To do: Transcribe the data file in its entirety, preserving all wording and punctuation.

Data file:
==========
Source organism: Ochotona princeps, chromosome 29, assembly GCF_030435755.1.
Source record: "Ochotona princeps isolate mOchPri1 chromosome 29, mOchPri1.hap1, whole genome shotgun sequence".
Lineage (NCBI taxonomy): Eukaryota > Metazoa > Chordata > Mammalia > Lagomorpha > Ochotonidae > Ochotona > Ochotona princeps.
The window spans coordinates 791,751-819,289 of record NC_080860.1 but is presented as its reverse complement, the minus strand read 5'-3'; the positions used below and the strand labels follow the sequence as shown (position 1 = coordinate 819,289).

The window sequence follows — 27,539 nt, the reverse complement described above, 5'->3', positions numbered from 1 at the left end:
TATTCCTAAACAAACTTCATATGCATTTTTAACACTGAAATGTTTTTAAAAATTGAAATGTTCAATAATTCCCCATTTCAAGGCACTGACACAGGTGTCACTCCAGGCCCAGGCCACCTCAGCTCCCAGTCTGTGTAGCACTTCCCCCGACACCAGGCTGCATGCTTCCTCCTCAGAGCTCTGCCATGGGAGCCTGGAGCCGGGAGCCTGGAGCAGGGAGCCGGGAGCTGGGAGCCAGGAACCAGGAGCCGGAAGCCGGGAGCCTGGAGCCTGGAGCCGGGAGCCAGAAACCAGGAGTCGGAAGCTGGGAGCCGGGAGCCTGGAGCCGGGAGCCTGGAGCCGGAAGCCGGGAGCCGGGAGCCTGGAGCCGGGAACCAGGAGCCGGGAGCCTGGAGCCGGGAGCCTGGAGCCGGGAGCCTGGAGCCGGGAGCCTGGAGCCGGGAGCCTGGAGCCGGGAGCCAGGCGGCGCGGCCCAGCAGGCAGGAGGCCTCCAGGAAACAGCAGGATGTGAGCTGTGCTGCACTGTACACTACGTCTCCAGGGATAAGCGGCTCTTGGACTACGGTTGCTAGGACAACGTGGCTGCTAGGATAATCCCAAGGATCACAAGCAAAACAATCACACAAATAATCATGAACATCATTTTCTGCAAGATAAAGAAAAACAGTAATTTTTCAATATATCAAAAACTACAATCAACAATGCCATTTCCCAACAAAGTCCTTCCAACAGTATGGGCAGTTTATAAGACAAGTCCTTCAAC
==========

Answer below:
Source organism: Ochotona princeps, chromosome 29, assembly GCF_030435755.1.
Source record: "Ochotona princeps isolate mOchPri1 chromosome 29, mOchPri1.hap1, whole genome shotgun sequence".
Lineage (NCBI taxonomy): Eukaryota > Metazoa > Chordata > Mammalia > Lagomorpha > Ochotonidae > Ochotona > Ochotona princeps.
The window spans coordinates 791,751-819,289 of record NC_080860.1 but is presented as its reverse complement, the minus strand read 5'-3'; the positions used below and the strand labels follow the sequence as shown (position 1 = coordinate 819,289).

The window sequence follows — 27,539 nt, the reverse complement described above, 5'->3', positions numbered from 1 at the left end:
TATTCCTAAACAAACTTCATATGCATTTTTAACACTGAAATGTTTTTAAAAATTGAAATGTTCAATAATTCCCCATTTCAAGGCACTGACACAGGTGTCACTCCAGGCCCAGGCCACCTCAGCTCCCAGTCTGTGTAGCACTTCCCCCGACACCAGGCTGCATGCTTCCTCCTCAGAGCTCTGCCATGGGAGCCTGGAGCCGGGAGCCTGGAGCAGGGAGCCGGGAGCTGGGAGCCAGGAACCAGGAGCCGGAAGCCGGGAGCCTGGAGCCTGGAGCCGGGAGCCAGAAACCAGGAGTCGGAAGCTGGGAGCCGGGAGCCTGGAGCCGGGAGCCTGGAGCCGGAAGCCGGGAGCCGGGAGCCTGGAGCCGGGAACCAGGAGCCGGGAGCCTGGAGCCGGGAGCCTGGAGCCGGGAGCCTGGAGCCGGGAGCCTGGAGCCGGGAGCCTGGAGCCGGGAGCCAGGCGGCGCGGCCCAGCAGGCAGGAGGCCTCCAGGAAACAGCAGGATGTGAGCTGTGCTGCACTGTACACTACGTCTCCAGGGATAAGCGGCTCTTGGACTACGGTTGCTAGGACAACGTGGCTGCTAGGATAATCCCAAGGATCACAAGCAAAACAATCACACAAATAATCATGAACATCATTTTCTGCAAGATAAAGAAAAACAGTAATTTTTCAATATATCAAAAACTACAATCAACAATGCCATTTCCCAACAAAGTCCTTCCAACAGTATGGGCAGTTTATAAGACAAGTCCTTCAAC